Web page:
Tribute to Former Philippine President Noynoy Aquino

AN ENCOUNTER FOR A TRIBUTE – Written by Atty. Antonio Amora Jr. / Philippines

Farewell, my President. And thank you. Really, really thank you. Your presidency restored the faith of our people in that office, brought our economy to greater heights and put our country in lofty standing among the community of nations. It was my humble honor to serve as your campaign manager for Bohol and co-campaign manager for the Central Visayas in the 2010 elections.

Former President of the Philippines, Benigno “Noynoy” Aquino III.

I cannot forget one incident during that period. You were campaigning then in Bohol and a plane was to pick your party back to Manila. We were inside the old Tagbilaran airport. But the plane was much delayed. It was an inconvenience for the party but turned out to be a stroke of luck, at least for me. You see, you and I ended up spending almost two hours talking just by ourselves.

When we knew that the aircraft will be very late in coming I asked if you want to squeeze in a round of blitzkrieg drive-by sortie in the city or pass the time at a nearby resto within the airport. You said we’d rather stay where we were. We were sitting then at two monobloc chairs inside the CAAP fire station beside the airport waiting lounge. I sensed you had enough of the campaign heat and just wanted some breather. The nook was just perfect – shielded from curious onlookers and far from adoring supporters.

And so we talked. Not about the campaign nor about political matters. We just talked about life – yours and mine. We were happy to know of common connections. The Jesuits. Ateneo de Manila. The anti-Marcos struggles. Even music. Somehow these warmed us to each other even if we were only casual acquaintances.

I told you I grew up idolizing your dad, Sen. Ninoy. That our group of seminarians sang during a wake mass for your murdered father in your Times Street house in 1983. I saw delight in your eyes when I disclosed that during the 1986 snap elections, two young Jesuit novices asked – and were grudgingly granted – permission by their novice master to campaign openly for your mom, Cory. This, even if the Church is generally non-partisan. The two reasoned that to be neutral in those times was to favor the oppressor and his oppressive regime. The audacious two were Manoling Francisco (your cousin and now a Jesuit priest) and myself. You chuckled when I recounted how Fr. Manoling and I carried on our backs plastic sacks filled with yellow Cory t-shirts and slippers. We distributed these among Sapang Palay residents, the sacks’ own weight made insignificant by the threats of Marcos thugs in the squatter resettlement area.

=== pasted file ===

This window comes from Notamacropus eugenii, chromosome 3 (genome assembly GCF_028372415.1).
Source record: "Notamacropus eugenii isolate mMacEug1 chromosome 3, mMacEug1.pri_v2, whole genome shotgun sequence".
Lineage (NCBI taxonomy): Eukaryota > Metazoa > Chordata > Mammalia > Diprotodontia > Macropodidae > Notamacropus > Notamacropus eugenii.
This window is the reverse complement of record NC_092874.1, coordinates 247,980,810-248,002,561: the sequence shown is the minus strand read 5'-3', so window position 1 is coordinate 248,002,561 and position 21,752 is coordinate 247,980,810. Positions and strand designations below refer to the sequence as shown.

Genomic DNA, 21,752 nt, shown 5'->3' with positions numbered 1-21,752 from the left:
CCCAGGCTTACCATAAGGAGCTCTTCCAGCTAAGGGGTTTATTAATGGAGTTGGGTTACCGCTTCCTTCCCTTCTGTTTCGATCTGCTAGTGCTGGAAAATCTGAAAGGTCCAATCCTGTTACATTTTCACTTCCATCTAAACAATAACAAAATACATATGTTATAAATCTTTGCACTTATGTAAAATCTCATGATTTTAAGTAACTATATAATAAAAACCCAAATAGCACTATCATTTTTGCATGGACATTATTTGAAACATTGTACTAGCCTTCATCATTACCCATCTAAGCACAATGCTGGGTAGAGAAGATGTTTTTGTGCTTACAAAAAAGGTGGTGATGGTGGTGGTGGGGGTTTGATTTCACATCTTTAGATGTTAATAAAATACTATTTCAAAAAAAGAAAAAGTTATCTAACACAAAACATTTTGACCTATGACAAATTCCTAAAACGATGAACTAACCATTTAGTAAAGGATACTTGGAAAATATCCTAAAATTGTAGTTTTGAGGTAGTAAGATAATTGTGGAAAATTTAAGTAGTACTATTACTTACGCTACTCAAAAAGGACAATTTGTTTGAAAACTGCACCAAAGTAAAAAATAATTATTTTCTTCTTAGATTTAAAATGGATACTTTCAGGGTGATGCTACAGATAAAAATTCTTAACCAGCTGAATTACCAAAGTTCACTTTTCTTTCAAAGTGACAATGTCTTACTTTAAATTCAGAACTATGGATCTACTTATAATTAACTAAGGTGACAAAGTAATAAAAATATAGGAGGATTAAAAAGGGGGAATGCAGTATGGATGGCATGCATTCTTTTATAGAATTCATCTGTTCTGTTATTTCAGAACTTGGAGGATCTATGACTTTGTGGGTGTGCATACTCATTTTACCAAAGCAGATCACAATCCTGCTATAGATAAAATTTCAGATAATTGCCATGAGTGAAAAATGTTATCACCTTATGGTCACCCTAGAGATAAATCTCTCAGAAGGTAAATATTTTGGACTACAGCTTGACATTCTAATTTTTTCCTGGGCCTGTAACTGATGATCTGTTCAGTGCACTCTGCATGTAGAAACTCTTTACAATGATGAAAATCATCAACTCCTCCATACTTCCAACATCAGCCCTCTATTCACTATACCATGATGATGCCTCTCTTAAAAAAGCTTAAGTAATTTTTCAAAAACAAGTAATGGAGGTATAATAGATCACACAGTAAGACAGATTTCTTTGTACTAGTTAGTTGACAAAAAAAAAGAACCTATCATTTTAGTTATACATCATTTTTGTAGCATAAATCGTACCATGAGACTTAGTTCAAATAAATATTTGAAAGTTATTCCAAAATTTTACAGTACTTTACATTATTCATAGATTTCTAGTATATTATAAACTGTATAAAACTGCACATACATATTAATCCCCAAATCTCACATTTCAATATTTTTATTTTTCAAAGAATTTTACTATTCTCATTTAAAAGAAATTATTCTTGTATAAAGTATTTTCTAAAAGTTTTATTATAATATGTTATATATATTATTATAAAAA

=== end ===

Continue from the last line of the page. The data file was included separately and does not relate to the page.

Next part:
Then you shared your family’s struggles when Marcos jailed your dad for seven years. How you felt duty-bound to act as the surrogate father – being the family’s only boy – especially when Ninoy was killed by the military on orders of powers-that-were in those dark days of the dictatorship. It was a heavy burden made even heavier when your mom – the reluctant candidate – was ushered in as the successor of the unlamented dictator and was tasked to clean up the big mess. Yet I sensed no vindictiveness nor rancor.

And we chatted about music, too. You told me of your jazz and easy listening collections. We talked of commonly-admired artists. When I told you of my prized iPod with around 24,000 song content from classical music to metal rock and everything in-between you were fascinated and asked if you could download some. Your presidential duties later buried that request.

As we talked the air hung heavy with the smoke of your limitless cigarettes. I did not have the guts to tell you the ‘evils’ of cigarette smoking but you seemed to read my mind. You explained that cigarettes help you think and ease your mind especially during pressure-laden situations. And you also revealed you can’t pass a day without a Coke in hand. But beyond these ‘vices’ I saw a man who simply loves his country and its people. No pretenses of a “know-it-all, do-it-all” politician. No sense of entitlement despite a lofty pedigree. No overweening political ambitions. Just pure availability and offering of oneself when the nation calls. Typically Ninoy. Markedly Cory. Indeed, the apple doesn’t fall far from the tree.

I shall treasure forever those privileged hours of banter. When I encountered that day a future president – my president – clothed in simple humanity.